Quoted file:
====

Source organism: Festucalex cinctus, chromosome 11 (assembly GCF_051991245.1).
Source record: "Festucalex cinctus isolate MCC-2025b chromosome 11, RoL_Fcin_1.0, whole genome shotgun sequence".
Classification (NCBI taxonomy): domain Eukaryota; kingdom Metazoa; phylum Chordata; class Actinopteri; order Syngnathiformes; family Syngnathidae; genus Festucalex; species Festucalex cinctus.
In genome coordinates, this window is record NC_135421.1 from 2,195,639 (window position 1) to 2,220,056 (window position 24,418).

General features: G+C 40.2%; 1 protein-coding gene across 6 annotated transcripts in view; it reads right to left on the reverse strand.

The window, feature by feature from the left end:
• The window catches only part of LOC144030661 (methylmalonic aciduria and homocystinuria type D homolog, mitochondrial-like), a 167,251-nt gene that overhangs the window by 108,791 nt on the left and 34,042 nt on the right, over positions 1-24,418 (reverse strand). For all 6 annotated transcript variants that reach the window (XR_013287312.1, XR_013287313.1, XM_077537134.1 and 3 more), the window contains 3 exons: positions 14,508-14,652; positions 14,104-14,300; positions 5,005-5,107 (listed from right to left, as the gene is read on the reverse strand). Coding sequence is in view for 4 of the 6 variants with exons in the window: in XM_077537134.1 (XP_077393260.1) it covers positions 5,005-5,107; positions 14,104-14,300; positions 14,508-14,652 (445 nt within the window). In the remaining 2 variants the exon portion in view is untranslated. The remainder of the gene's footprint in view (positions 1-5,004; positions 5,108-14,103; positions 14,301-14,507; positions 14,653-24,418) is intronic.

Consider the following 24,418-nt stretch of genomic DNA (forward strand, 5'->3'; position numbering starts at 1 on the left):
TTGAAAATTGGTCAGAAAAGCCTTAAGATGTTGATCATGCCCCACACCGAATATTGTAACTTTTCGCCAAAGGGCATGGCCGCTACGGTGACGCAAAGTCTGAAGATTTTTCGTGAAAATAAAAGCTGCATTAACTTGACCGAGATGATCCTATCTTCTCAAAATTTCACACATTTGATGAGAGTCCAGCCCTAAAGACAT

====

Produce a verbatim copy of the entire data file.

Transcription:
Source organism: Festucalex cinctus, chromosome 11 (assembly GCF_051991245.1).
Source record: "Festucalex cinctus isolate MCC-2025b chromosome 11, RoL_Fcin_1.0, whole genome shotgun sequence".
Classification (NCBI taxonomy): domain Eukaryota; kingdom Metazoa; phylum Chordata; class Actinopteri; order Syngnathiformes; family Syngnathidae; genus Festucalex; species Festucalex cinctus.
In genome coordinates, this window is record NC_135421.1 from 2,195,639 (window position 1) to 2,220,056 (window position 24,418).

General features: G+C 40.2%; 1 protein-coding gene across 6 annotated transcripts in view; it reads right to left on the reverse strand.

The window, feature by feature from the left end:
• The window catches only part of LOC144030661 (methylmalonic aciduria and homocystinuria type D homolog, mitochondrial-like), a 167,251-nt gene that overhangs the window by 108,791 nt on the left and 34,042 nt on the right, over positions 1-24,418 (reverse strand). For all 6 annotated transcript variants that reach the window (XR_013287312.1, XR_013287313.1, XM_077537134.1 and 3 more), the window contains 3 exons: positions 14,508-14,652; positions 14,104-14,300; positions 5,005-5,107 (listed from right to left, as the gene is read on the reverse strand). Coding sequence is in view for 4 of the 6 variants with exons in the window: in XM_077537134.1 (XP_077393260.1) it covers positions 5,005-5,107; positions 14,104-14,300; positions 14,508-14,652 (445 nt within the window). In the remaining 2 variants the exon portion in view is untranslated. The remainder of the gene's footprint in view (positions 1-5,004; positions 5,108-14,103; positions 14,301-14,507; positions 14,653-24,418) is intronic.

Consider the following 24,418-nt stretch of genomic DNA (forward strand, 5'->3'; position numbering starts at 1 on the left):
TTGAAAATTGGTCAGAAAAGCCTTAAGATGTTGATCATGCCCCACACCGAATATTGTAACTTTTCGCCAAAGGGCATGGCCGCTACGGTGACGCAAAGTCTGAAGATTTTTCGTGAAAATAAAAGCTGCATTAACTTGACCGAGATGATCCTATCTTCTCAAAATTTCACACATTTGATGAGAGTCCAGCCCTAAAGACAT